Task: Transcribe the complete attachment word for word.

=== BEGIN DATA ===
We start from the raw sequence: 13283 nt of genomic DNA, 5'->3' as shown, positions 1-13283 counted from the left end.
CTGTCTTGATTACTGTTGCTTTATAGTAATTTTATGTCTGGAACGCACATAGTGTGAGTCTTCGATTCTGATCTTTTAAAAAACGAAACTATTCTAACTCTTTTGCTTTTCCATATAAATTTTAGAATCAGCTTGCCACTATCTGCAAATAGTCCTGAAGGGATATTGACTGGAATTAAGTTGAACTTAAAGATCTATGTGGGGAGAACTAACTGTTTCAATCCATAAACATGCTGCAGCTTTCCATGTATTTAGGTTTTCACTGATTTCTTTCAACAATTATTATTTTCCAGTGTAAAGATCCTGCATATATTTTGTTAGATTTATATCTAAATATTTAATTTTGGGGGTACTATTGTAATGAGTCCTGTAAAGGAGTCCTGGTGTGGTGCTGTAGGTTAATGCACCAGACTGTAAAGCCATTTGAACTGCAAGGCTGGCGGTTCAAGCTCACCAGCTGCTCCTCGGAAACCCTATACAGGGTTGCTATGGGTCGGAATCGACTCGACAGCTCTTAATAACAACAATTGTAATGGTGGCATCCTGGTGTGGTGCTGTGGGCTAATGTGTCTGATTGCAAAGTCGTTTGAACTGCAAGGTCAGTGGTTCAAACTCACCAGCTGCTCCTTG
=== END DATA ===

We start from the raw sequence: 13283 nt of genomic DNA, 5'->3' as shown, positions 1-13283 counted from the left end.
CTGTCTTGATTACTGTTGCTTTATAGTAATTTTATGTCTGGAACGCACATAGTGTGAGTCTTCGATTCTGATCTTTTAAAAAACGAAACTATTCTAACTCTTTTGCTTTTCCATATAAATTTTAGAATCAGCTTGCCACTATCTGCAAATAGTCCTGAAGGGATATTGACTGGAATTAAGTTGAACTTAAAGATCTATGTGGGGAGAACTAACTGTTTCAATCCATAAACATGCTGCAGCTTTCCATGTATTTAGGTTTTCACTGATTTCTTTCAACAATTATTATTTTCCAGTGTAAAGATCCTGCATATATTTTGTTAGATTTATATCTAAATATTTAATTTTGGGGGTACTATTGTAATGAGTCCTGTAAAGGAGTCCTGGTGTGGTGCTGTAGGTTAATGCACCAGACTGTAAAGCCATTTGAACTGCAAGGCTGGCGGTTCAAGCTCACCAGCTGCTCCTCGGAAACCCTATACAGGGTTGCTATGGGTCGGAATCGACTCGACAGCTCTTAATAACAACAATTGTAATGGTGGCATCCTGGTGTGGTGCTGTGGGCTAATGTGTCTGATTGCAAAGTCGTTTGAACTGCAAGGTCAGTGGTTCAAACTCACCAGCTGCTCCTTG